IC: What was great about this attempt, because you had a team of people up the mountain, we had time checks back that meant that we could Tweet and Facebook times to the world. This was so exciting. Social media became alive following you. I think we stopped so many people from working. They wanted to follow. It is interesting from my perspective because it is what I do, but I guess the concept of someone running up and down a mountain and that message being sent around the world, some may think, why is that interesting? But it is so exciting; the updates had people glued to your progress. Can you relate to it or do you just think about the mountain?

Video courtesy of Seb Montaz ©sebmontaz

KJ: When I am on the mountain. I am 100% focused. I need to be in my moment and think about where I put my feet, how fast do I go. If my mind wanders I will loose time or maybe my life, so I was super focused on moving as quickly as possible. It is just the mountain and I. The social media and the photography I leave to others. For example, Seb was in the helicopter but I never saw or heard it even though he was so close. This is because I needed to be 100% committed. I think this is nice. In racing I think for the last three years I have managed my effort and therefore I don’t need to focus as much but this was completely different. It was like the first time I raced ten years ago when I was super focused. It is a super nice feeling.

IC: Certainly social media has made what you are doing so accessible which is great for us but it is also great for you and everyone else involved. I guess now your energy focuses on Russia and Mt Elbrus?

KJ: Yes, I need to relax a little first…

IC: You said that to me last time, when I interviewed you in the Dolomites. You told me you wouldn’t race for a month and then you went to Sierre-Zinal.

KJ: Ah yes, I was close to Sierre-Zinal, it was just the other side of the Matterhorn, so it was good training. Plus it was the 40th edition. Now I take a couple of weeks with no racing but I will train a lot, I love that; I need to do it to be alive. I will train but not race until UROC in the US. I will focus on Elbrus for the next few weeks; I want to go to Russia before UROC, maybe the 15th September. I will plan around that date and train at altitude.

IC: So does that mean you will do the Elbrus summit before UROC?

KJ: Yes, I think so. After UROC I have Skyrunner World Series, Limone Extreme and the then Diagonale des Fous, so, after this I want a break.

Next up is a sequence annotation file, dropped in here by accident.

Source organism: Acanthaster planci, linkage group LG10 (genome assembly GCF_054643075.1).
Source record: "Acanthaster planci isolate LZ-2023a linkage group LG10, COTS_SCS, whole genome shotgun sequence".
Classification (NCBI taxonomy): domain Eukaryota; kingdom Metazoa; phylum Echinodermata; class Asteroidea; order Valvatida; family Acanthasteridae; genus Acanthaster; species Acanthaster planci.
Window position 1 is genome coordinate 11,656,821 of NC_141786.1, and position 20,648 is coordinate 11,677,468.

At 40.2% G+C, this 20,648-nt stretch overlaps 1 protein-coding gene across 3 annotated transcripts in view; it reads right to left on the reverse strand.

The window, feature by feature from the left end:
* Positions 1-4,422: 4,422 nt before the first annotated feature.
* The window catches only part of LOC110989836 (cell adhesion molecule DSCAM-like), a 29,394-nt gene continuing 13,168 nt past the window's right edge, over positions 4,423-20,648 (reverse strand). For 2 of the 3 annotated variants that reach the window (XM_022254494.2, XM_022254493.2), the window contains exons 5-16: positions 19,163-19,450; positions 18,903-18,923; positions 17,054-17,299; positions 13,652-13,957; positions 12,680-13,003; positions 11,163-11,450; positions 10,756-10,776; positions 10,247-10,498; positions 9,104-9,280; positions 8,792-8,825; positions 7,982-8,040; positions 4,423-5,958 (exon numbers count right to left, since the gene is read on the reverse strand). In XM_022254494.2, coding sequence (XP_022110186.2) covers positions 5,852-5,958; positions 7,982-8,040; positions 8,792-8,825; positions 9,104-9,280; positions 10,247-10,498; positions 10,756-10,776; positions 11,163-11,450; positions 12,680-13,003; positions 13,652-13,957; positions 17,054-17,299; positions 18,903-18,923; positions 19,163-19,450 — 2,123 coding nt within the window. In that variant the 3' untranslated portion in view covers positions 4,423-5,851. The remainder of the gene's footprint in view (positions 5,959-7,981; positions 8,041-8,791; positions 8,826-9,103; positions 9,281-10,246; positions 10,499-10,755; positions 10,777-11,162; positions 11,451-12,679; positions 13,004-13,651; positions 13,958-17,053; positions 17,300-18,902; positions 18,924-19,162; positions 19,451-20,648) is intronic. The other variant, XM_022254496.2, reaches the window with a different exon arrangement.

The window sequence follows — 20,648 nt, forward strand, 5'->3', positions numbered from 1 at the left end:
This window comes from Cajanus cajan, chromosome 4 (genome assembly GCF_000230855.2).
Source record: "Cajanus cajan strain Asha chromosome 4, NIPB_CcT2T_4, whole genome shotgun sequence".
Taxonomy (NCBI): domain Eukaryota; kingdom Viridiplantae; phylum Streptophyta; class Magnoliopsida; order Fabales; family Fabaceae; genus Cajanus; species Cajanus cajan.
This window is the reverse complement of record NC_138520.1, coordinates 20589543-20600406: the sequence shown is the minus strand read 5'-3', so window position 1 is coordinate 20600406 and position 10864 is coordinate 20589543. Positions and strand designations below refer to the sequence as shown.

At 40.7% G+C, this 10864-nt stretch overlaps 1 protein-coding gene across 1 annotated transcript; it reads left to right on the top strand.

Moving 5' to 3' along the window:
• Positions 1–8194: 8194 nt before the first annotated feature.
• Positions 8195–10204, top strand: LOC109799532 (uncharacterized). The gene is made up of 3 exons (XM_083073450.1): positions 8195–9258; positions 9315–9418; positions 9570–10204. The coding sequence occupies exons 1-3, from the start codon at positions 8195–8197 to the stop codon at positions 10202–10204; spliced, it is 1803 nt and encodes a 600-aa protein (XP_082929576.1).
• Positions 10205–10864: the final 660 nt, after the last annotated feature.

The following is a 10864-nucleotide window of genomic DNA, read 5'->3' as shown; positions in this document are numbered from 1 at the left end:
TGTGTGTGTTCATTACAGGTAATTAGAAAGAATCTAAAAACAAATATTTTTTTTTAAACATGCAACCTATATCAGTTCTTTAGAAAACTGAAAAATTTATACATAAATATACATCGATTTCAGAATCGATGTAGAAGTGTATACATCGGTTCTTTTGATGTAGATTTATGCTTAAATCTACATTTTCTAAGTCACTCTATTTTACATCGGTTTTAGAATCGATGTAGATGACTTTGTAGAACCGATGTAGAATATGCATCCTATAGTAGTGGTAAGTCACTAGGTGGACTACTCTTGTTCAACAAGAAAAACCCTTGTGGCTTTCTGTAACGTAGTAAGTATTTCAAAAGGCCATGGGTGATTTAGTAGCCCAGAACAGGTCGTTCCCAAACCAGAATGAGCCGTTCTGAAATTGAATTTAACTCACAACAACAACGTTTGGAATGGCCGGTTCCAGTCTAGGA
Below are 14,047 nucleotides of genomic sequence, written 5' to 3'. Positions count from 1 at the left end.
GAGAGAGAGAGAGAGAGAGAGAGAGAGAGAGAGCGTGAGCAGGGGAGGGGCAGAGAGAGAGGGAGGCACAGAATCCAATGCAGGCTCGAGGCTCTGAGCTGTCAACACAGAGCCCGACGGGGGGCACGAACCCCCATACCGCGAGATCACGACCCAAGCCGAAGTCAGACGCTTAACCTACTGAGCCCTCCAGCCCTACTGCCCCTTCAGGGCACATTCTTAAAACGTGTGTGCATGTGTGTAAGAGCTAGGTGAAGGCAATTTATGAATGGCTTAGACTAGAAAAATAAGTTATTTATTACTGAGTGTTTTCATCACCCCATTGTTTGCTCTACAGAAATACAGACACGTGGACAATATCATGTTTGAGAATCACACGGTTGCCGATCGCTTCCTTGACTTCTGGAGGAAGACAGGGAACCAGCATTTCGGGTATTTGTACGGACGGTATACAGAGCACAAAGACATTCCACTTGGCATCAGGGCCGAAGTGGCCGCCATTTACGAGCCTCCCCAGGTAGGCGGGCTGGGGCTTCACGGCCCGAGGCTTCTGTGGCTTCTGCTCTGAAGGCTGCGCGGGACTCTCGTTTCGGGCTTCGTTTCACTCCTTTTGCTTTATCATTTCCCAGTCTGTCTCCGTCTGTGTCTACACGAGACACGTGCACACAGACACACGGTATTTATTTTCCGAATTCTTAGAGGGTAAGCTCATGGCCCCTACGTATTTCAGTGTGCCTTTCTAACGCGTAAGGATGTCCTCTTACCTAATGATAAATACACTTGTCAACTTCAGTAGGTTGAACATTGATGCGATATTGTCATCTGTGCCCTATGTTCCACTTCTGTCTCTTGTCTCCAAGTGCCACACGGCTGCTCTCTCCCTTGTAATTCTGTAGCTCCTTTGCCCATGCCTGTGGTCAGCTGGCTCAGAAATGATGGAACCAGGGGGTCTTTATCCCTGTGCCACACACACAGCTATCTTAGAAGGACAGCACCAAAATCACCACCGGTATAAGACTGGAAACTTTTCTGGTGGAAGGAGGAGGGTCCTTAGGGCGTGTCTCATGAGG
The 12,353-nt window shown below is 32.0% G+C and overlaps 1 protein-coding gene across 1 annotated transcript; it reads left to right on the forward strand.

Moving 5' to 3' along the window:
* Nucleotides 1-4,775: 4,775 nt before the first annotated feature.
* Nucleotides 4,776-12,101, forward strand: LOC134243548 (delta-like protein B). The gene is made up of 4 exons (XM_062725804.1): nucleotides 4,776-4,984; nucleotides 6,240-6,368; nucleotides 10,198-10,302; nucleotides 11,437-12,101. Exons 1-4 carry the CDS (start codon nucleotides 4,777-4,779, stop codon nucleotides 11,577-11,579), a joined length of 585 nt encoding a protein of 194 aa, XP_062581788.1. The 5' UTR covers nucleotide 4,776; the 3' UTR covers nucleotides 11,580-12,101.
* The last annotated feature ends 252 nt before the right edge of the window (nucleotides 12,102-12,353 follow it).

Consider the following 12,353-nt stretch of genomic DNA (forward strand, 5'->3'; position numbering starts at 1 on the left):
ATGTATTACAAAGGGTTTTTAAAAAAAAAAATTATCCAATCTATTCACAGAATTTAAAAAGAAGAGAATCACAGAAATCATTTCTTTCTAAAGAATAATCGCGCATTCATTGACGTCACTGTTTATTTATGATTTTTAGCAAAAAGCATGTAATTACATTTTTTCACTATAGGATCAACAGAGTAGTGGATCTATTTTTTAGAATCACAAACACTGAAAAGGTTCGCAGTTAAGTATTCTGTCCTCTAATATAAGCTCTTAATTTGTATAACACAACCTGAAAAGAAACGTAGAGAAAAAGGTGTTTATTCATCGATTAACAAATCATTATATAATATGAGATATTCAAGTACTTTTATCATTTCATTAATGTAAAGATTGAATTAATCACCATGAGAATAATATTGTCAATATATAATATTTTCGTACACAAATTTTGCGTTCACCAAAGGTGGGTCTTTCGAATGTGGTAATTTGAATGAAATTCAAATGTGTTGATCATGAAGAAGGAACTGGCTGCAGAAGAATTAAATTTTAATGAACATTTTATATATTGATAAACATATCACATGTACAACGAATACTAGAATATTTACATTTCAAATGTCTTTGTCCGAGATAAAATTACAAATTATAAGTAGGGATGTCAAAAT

IC: You say a break, does that mean ski mountaineering?

KJ: It means one week of no training and then I will be in the mountains for November and December but I won’t race.

IC: Okay, we will follow you and see if you do race… Kilian it has been fantastic for you to give me so much time to talk about the Matterhorn. It’s great to get such an insight. Finally, when are we going to see the full edited Seb Montaz movie of this year or the recent summit?

KJ: We are working on it and of course we will work more after Elbrus. November and December will see much of the work being done in edit, so we hope before the end of the year. Maybe late December?

IC: Perfect. Thank you so much for your time.

Kilian Jornet-iancorless.com ©sebmontaz all rights reserved

Kilian Jornet-iancorless.com ©sebmontaz all rights reserved

The Matterhorn – A history and perspective

“It is a technical mountain. Bruno Brunod has a record of 3:14:44. It is a technical route that is not difficult BUT if I fall, I will die! I need to know the route very well, I need to spend time on the mountain, and I need to learn every step.” Kilian Jornet, July 2013.

Monte Cervino (Italian) or Mont Cervin (French) or Just the Matterhorn is a mountain on the border between Switzerland and Italy. At 4,478 meters (14,690 ft) high, it one of the highest peaks in the Alps. It consists of four steep faces, striking above the glaciers that surround it. Overlooking the town of Zermatt it is an iconic mountain and possibly ‘the’ most photographed mountain in the world. It is a mountain that dreams are mad of. Kilian Jornet is no different, “I have been dreaming about this record since I was 15”.

Ironically, the Matterhorn was one of the last great Alpine peaks to be climbed and the first ascent by Edward Whymper in 1865 brought an end to the ‘Golden age of alpinism (The period between Alfred Wills ascent of the Wetterhorn in 1854 and Whymper’s ascent of the Matterhorn in 1865, this period saw many peaks in the Alps have first ascents)

Since 1865 to 1995 it has been described as one of the deadliest peaks in the Alps, over five hundred lives have been lost in this 130yr period. I guess the first ascent in 1865 showed us the danger potential when four climbers fell to their deaths on the descent.